End of the House of David
This appears to be in agreement with a Babylonian Chronicle which states,
The seventh-year: In the month Kislev the king of Akkad mustered his army and marched to Hafttu. He encamped against the city of Judah and on the second day of the month Adar he captured the city and seized its king. A king of his own choice he appointed in the city and taking the vast tribute he brought it into Babylon.
Despite warning from Jeremiah and multiple other family and advisers, Zedekiah revolted against Babylon entering into an alliance with the Pharaoh Hophra of Egypt. Nebuchadnezzar was not pleased and invaded Israel (2 Kings 25:1). The siege lasted for thirty months, “every worst woe befell the city, which drank the cup of God’s fury to the dregs (2 Kings 25:3).
Babylon finally was able to capture Jerusalem. Zedekiah and his followers attempted to escape and made it out of the city into the country; however, they were captured. Zedekiah and his family were then taken to Riblah; after seeing his sons put to death, Zedekiah was then blinded, and taken with chains carried captive by Babylon where he remained in prison until he died.
At that point, Nebuzaradan then destroyed the city, and Solomon’s Temple was destroyed.
Zedekiah is the nephew of Jehoiachin; once he is deposed, he will be the last of the House of David.
Back to Bulla of Azariah from Old Testament
Hilkiah was the High Priest for King Josiah while his son Azariah was the High Priest with the evil king Jehoiakim. The finding of a bulla which has on its surface “belonging to Azariah son of Hilkiah.” Archaeologists believe it is a bulla of Azariah from Old Testament. It was found in Jerusalem during an archaeological dig in 1982 and is currently located in the Israel Museum. It is dated to 605 BC with Azariah mentioned in 1 Chronicles 6:13 and Ezra 7:1.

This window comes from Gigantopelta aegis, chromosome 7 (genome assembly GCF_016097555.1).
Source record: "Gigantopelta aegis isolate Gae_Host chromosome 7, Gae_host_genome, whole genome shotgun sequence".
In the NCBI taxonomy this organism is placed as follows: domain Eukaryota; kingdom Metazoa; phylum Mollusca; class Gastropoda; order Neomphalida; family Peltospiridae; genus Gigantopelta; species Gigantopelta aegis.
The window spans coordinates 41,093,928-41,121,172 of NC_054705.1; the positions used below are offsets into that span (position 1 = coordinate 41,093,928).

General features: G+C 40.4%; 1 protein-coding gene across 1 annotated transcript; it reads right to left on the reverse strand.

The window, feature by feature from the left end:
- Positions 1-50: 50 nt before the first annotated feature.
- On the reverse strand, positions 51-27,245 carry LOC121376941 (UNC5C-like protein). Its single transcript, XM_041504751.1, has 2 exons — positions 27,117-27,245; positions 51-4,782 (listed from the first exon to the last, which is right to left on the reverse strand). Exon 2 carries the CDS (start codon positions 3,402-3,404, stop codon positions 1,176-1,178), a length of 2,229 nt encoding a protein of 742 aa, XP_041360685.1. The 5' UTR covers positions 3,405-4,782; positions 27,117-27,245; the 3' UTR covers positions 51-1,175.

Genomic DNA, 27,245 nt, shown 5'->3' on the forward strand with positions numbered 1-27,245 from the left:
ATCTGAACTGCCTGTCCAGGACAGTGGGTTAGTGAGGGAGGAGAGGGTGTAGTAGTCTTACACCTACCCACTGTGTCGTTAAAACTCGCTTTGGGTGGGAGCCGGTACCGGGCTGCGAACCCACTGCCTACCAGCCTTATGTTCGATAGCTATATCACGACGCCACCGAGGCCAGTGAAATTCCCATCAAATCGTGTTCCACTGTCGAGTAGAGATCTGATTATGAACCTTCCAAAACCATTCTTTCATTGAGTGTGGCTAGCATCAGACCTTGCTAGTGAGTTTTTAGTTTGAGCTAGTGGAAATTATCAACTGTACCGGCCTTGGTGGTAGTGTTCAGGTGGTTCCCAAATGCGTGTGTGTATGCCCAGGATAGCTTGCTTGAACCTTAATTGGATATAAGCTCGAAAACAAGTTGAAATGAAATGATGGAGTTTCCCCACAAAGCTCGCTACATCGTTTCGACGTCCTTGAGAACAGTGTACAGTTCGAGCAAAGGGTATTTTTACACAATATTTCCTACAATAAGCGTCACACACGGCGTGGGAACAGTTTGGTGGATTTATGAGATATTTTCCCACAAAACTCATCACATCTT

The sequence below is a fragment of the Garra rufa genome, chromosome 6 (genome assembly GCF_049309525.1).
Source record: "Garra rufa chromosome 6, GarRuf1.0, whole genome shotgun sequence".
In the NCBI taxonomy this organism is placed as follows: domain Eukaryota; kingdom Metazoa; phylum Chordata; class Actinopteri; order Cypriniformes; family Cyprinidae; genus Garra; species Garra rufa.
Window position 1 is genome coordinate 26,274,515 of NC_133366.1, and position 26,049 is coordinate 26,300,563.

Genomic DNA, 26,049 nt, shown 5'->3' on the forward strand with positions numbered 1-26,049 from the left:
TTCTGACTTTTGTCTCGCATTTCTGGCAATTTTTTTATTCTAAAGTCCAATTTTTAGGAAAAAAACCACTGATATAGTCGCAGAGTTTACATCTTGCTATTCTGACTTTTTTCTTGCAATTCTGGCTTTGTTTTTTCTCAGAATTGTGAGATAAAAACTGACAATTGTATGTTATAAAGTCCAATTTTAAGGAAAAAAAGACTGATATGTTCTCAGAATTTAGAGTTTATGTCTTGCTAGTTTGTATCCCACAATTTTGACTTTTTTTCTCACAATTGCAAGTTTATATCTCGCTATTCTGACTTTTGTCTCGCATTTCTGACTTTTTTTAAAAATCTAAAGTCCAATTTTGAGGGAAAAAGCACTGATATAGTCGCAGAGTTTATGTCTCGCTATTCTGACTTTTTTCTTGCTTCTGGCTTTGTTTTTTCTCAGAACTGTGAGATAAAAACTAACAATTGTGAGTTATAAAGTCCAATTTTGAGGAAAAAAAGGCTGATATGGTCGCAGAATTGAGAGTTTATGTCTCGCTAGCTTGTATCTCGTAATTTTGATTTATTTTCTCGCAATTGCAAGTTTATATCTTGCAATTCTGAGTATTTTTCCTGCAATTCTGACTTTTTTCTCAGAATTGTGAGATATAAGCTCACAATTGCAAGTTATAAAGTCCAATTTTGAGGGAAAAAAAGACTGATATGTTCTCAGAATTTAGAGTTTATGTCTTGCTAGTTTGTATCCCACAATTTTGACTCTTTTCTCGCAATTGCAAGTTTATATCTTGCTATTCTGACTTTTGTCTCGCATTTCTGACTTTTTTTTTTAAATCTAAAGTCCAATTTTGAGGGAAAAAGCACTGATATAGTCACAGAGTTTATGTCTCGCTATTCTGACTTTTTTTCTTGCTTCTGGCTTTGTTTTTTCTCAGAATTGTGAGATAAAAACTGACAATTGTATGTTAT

Modern archaeology has found literally hundreds of bullae from the time of the First Temple. These bullae were meant to seal an official document with an impression made by an official seal.
This bulla of Azariah from Old Testament demonstrates the historicity of a relatively minor character in Old Testament history.
The seal ties the official document together so that it can not be changed without breaking the bulla or seal. Often there is a second unofficial copy of the original made so that interested parties could see what was written on the actual document.
If the copy is challenged, then the seal to the original could be broken and the official document evaluated to settle disputes. The original would then be resealed and put back into storage.
There was an actual official enclosure called a Scriptorium which would house these official documents. Parchments are actually made of paper which has long since deteriorated. However, the clay bullae associated with these parchments have survived over many hundreds of years.
They bear witness to their owners – many of them actual Biblical personalities. They also help to authenticate the Biblical narrative played out by these people whose existence has now been firmly established.
Likely this bulla of Azariah from Old Testament will be followed by new discoveries in the years ahead.